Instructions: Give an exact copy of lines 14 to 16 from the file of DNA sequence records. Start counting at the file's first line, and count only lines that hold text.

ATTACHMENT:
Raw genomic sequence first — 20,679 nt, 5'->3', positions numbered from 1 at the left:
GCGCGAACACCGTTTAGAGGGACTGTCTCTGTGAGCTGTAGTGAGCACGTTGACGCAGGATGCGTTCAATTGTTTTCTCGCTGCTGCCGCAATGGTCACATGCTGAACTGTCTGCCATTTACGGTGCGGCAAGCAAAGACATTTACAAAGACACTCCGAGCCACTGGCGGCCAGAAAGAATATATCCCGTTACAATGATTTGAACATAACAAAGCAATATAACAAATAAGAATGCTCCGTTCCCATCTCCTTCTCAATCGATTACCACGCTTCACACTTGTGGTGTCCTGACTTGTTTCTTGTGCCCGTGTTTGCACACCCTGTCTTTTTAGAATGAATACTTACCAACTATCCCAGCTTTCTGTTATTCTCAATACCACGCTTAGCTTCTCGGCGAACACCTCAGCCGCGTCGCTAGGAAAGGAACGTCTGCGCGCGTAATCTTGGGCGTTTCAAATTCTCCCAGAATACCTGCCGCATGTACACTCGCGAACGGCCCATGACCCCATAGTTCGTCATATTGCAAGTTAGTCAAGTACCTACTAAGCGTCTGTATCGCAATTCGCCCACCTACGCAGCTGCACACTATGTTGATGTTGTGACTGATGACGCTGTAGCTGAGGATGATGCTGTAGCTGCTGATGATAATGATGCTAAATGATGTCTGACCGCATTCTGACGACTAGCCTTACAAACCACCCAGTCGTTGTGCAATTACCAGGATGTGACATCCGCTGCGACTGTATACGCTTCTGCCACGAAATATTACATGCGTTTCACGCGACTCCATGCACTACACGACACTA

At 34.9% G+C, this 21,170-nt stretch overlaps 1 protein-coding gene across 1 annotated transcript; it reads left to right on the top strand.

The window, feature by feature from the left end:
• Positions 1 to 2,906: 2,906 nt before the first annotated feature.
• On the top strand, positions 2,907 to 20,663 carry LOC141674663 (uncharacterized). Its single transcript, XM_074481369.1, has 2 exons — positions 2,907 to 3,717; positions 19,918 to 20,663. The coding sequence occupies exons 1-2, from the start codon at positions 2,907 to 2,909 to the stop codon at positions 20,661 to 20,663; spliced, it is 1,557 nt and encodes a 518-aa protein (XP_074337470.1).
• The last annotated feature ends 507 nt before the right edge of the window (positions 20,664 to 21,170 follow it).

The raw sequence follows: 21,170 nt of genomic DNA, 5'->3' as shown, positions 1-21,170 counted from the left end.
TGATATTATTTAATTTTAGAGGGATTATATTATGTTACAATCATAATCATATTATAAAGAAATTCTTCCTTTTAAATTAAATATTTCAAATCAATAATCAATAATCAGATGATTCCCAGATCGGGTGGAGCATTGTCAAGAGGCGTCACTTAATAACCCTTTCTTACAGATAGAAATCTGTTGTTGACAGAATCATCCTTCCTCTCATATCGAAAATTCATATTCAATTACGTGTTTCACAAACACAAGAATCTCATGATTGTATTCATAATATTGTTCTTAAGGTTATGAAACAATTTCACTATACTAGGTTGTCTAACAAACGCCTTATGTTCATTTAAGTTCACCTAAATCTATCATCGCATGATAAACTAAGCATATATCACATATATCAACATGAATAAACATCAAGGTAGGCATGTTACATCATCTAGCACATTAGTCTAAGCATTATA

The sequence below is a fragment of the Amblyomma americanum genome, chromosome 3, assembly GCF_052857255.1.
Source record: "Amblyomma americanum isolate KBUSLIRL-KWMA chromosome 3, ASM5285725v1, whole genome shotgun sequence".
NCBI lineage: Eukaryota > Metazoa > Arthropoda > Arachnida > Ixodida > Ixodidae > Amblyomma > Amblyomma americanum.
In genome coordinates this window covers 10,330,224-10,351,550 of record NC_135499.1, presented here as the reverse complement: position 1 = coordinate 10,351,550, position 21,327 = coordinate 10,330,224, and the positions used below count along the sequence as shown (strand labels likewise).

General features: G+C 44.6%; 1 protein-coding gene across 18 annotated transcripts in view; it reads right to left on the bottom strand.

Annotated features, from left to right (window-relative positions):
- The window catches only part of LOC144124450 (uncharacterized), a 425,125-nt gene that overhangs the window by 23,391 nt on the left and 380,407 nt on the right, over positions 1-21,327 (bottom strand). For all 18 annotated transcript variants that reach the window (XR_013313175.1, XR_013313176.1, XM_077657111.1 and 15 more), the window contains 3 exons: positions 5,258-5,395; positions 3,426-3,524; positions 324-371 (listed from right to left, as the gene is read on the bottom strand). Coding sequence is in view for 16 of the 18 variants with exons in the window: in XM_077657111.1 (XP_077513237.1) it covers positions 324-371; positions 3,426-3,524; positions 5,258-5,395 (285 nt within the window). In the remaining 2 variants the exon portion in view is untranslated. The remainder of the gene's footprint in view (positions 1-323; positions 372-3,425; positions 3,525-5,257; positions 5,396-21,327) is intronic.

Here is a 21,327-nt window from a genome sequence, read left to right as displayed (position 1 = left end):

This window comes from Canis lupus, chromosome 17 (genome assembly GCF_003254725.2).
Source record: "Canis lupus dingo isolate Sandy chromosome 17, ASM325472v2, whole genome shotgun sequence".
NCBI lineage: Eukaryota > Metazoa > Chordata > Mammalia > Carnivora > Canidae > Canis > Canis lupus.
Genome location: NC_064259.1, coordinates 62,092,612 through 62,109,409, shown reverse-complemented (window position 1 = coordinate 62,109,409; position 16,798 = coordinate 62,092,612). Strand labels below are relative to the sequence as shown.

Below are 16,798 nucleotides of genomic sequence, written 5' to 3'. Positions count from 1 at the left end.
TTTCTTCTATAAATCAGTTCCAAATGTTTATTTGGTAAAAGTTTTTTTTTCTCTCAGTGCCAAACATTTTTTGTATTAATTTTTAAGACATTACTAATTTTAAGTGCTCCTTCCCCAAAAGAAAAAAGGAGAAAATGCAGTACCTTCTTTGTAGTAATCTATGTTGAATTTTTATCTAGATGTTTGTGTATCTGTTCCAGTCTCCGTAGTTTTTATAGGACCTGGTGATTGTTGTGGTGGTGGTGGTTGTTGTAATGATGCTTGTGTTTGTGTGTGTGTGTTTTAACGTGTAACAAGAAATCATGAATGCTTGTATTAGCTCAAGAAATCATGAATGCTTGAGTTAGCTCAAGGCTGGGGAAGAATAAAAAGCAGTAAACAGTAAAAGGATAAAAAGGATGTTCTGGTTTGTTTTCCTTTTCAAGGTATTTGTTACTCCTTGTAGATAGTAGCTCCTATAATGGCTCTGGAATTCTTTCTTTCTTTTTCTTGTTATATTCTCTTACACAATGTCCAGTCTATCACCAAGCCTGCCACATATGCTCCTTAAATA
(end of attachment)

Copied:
General features: G+C 44.6%; 1 protein-coding gene across 18 annotated transcripts in view; it reads right to left on the bottom strand.

Annotated features, from left to right (window-relative positions):
- The window catches only part of LOC144124450 (uncharacterized), a 425,125-nt gene that overhangs the window by 23,391 nt on the left and 380,407 nt on the right, over positions 1-21,327 (bottom strand). For all 18 annotated transcript variants that reach the window (XR_013313175.1, XR_013313176.1, XM_077657111.1 and 15 more), the window contains 3 exons: positions 5,258-5,395; positions 3,426-3,524; positions 324-371 (listed from right to left, as the gene is read on the bottom strand). Coding sequence is in view for 16 of the 18 variants with exons in the window: in XM_077657111.1 (XP_077513237.1) it covers positions 324-371; positions 3,426-3,524; positions 5,258-5,395 (285 nt within the window). In the remaining 2 variants the exon portion in view is untranslated. The remainder of the gene's footprint in view (positions 1-323; positions 372-3,425; positions 3,525-5,257; positions 5,396-21,327) is intronic.